22 Getting Started Rules and procedures need to be taught the first few weeks of workshop (like Readers Workshop) Set out three different math games that students are already familiar with from previous instruction. Review the instructions for each game and what configuration to play the game (pairs, foursomes or whole table). Talk about general rules for group activities and acceptable noise levels. Explain that each game rotation lasts for ten minutes. When they hear the timer bell they have one minute to finish, straighten their table and get ready to rotate. Students rotate clockwise to the next game table. Randomly divide the class into three groups and send each group to a game. For this practice session, monitor all tables and help with the transition from game to game. After completing the rotations, bring the students to the floor and discuss what went well and what could be better. Based on the student comments, compile a list of rules that can be modified as needed over the next two weeks.

23 Planning Decide which model you will use
Thinking about your week, identify the goals and standards addressed Map out mini-lessons for the week (sometimes these need to change based on the formative data from previous day’s lesson) Identify resources to support your instruction. This may not be EDM. Thinking about your student data, identify groups of students Map out rotations

24 Planning Templates Guided Math Developmental Grouping
3 Groups vs. 4 Groups Developmental Grouping Math Workstations

25 Small Group Guided Instruction
Similar to guided reading Homogenous grouping by ability or heterogeneous grouping by interest Provides scaffolding to support the learning efforts of students Encourages exploration and understanding of math concepts in a risk-free learning environment Increases teacher knowledge of students

26 Small Group Guided Instruction
Work may be differentiated in procedure, level of difficulty, or by work product Enhanced communication which builds competent math thinkers Encourage use of manipulatives to increase student comprehension Students stay focused Incorrect understanding easily detected and corrected Cooperation among all levels of students is encouraged

27 Small Groups: Data-Driven Instruction
Small group instruction is always based on data (Unit Assessments, student interviews or conferences, anecdotal notes, teacher observations, etc.) Data will point to student misconceptions, error patterns, and levels of understanding (see Depth of Knowledge/Bloom’s) Groups should be flexible. Student A may be in group 1 this week but group 2 next week based on baseline data. Connect to continuous assessment element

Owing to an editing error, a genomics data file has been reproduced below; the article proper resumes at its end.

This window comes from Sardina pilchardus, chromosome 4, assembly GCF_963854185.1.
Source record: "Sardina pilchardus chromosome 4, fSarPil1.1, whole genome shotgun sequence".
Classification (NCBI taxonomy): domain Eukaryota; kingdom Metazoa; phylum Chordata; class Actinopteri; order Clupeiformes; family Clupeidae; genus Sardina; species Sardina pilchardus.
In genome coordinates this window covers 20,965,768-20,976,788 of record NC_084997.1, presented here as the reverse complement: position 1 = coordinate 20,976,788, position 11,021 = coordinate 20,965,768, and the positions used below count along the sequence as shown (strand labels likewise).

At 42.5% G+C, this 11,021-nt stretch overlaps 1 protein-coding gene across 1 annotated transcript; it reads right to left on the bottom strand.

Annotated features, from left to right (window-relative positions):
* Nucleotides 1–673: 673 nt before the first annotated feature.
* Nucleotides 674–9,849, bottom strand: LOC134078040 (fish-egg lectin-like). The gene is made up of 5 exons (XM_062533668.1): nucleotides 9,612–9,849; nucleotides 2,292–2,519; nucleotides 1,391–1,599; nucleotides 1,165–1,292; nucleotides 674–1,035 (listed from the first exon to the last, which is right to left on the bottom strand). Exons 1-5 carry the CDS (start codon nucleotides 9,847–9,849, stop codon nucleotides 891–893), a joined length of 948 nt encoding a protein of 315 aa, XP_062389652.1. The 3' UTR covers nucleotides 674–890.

28 Lessons I Learned Management of materials
Accountability of learning tasks/Tracking Length of task to be completed Timing Anchor Tasks

29 In Summary Fill in your Frayer model with your group mates. What have you learned?

30 Frayer Concept Organizer
Definition Components Math Workshop Examples Non-Examples Materials Participants’ responses can be recorded either on poster paper or on the computer by escaping PPT show (hit the ESC KEY) and then entering responses into the slide’s boxes. Before starting the workshop, remove PPT tool bars for a clean look, have single title slide showing before starting Slideshow mode so only this slide appears when clicking out of slideshow mode. Slide boxes are set to enter brief responses in the line below each label. When finished entering responses, click on Slideshow icon and proceed. Time: 5-10 minutes. Facilitator It is important at the outset of the workshop that teachers who perceive their role to be a lecturer with a “one-size-fits-all” approach must clearly see that this guidebook espouses a different role. This activity addresses the desired role of the teacher. State that one strategy in the guidebook is about creating a concept organizer for a key term. This is the Frayer model (on this slide). We will embed another strategy called Think-Pair-Share to enter information in each of the four boxes to fully define what is meant by ‘guided learning.’ Assign each table team one box to define “guided learning.” Ask participants to think silently for 30 seconds about their answers, and then share within their group (variation of Pair) for two minutes. Final “share” is achieved by entering groups’ answers into the boxes. After all groups have responded, invite anyone to add ideas. Comment and fill gaps in the definition as appropriate. Here for discussion purposes is one definition of guided learning. The teacher does just lecture, giving information to students, answering students’ questions, and telling students when they are correct or incorrect. The teacher guides students to find correct answers on their own, usually through small group explorations and discussions. Guidance may involve limited direct instruction coupled with monitoring groups, providing cues, and asking thought-provoking questions. Often the teacher starts by introducing an authentic, interesting problem or phenomenon to the class, and then student groups explore and explain. 30

31 Resources Alice's Math Workshop
Developmental Grouping to Differentiate Math Work Stations: Independent Learning You Can Count On, K-2 by Debbie Diller Guided Math: A Framework for Mathematics Instruction by Laney Sammons

32 Last Thoughts Math Workshop may not happen every day
Some content or activities can be tiered or differentiated such that the whole class is doing the same activity at the same time Common planning is a great way to combine your resources and years of expertise I am here to help!

33 3, 2, 1, Exit Ticket 3 Things you will do to prepare for an effective math block in your classroom 2 Things you discovered about an effective math block 1 Question you still have